Opera + Classical Music Reviews


10 February 2010

Southbank Centre

Royal Festival Hall (Photo: India Roper-Evans)

Expectations ran high for this evening of French masterpieces conducted by the LPO’s prodigiously talented principal guest conductor Yannick Nézet-Séguin.The concert not only met those expectations, it far exceeded them as the LPO’s partnership with Nézet-Séguin proved once again to be the most exciting in London.Having delivered many superlative performances of the German repertoire, it came as no surprise that their first major foray into the French classics was equally as revelatory.

If there was once criticism that could be levelled at this all-French programme, it would be that there were too many rich French concoctions on the menu. In an informative pre-concert talk the evening’s conductor, Yannick Nézet-Séguin, said as much but with the LPO on such tremendous form a little indigestion at the end of the concert was a small price to pay for an evening packed with so many musical riches. Deciding the order of the programme can’t have been easy, but to start with Ravel’s Daphnis et Chloe: Symphonic Fragments, Second Series was puzzling. With its dazzling orchestration, large orchestral forces and orgasmic climax it usually concludes a concert rather than opens it. Nevertheless, Nézet-Séguin brought out all the iridescent orchestral colours of the ‘Lever de jour’ and the concluding ‘Danse gnrale’ possessed an appropriate air of savagery.

This coruscating performance was followed by a glowing account of Ravel’s Valses Nobles et Sentimentales, Nézet-Séguin and the orchestra perfectly capturing the sense of nostalgia that pervades the piece whilst revelling in the adventurous harmonies that the composer uses throughout the work. Pianists Melvyn Tan and Ronald Brautigam then delivered a witty rendition of Poulenc’s Concerto in D minor for two pianos and orchestra. Poulenc draws on a wide range of references for this work, from Mozart to music-hall and all the twists and turns were expertly managed by both soloists, whilst Nézet-Séguin and the orchestra provided the vivid accompaniment.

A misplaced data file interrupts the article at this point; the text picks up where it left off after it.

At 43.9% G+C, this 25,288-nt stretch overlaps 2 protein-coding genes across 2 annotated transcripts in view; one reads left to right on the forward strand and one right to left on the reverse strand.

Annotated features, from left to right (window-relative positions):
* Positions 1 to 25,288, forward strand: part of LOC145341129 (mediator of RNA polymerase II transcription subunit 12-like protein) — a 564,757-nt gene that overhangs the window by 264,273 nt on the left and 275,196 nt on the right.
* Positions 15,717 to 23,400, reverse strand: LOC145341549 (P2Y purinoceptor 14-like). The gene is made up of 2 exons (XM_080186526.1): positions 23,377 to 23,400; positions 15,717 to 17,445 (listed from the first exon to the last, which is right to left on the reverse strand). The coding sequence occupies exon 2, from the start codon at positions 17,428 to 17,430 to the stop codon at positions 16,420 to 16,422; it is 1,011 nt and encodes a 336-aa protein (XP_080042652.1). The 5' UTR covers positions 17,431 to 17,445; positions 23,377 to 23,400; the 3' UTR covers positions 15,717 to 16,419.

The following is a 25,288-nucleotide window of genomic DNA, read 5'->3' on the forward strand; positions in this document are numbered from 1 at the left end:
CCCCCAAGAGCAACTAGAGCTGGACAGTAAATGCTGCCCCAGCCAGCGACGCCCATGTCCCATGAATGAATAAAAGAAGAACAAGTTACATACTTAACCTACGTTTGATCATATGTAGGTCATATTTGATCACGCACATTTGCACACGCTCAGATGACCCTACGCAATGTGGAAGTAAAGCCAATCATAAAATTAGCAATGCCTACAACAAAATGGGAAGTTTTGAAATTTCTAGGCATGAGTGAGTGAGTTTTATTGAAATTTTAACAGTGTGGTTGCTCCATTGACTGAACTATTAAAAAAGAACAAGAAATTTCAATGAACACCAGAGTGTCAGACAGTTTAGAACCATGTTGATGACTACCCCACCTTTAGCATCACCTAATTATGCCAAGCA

After the interval we were treated to outstanding performances of two of the most important works from the impressionist period, namely Debussy’s Prlude l’aprs-midi d’un faune and La Mer. The shifting harmonies and chromatic tonal language which Debussy employs in the former piece sounded as original and revelatory as they must have done at the premiere in 1894, and thanks to some outstanding playing, especially from guest principal flute Karen Jones, we were magically transported to an imaginative, languid, sultry afternoon. Under Nézet-Séguin’s inspired baton the orchestra positively oozed Mediterranean warmth.

The evening concluded with a rousing, no-holds barred performance of La Mer. The delicate, restrained opening brilliantly evoked the shimmering waves at dawn and gave notice that this was going to be a performance full of orchestral colour and detail and so it proved to be. Each section of the LPO played outstandingly well, there was a real snarl in the brass as Nézet-Séguin was at pains to stress the deep-rooted violence of the work as well as the more pensive, lyrical moments. It was a fitting climax to a glorious evening of music making and confirmation that when Nézet-Séguin is at the helm of the LPO, there’s no other musical partnership in London to touch them.

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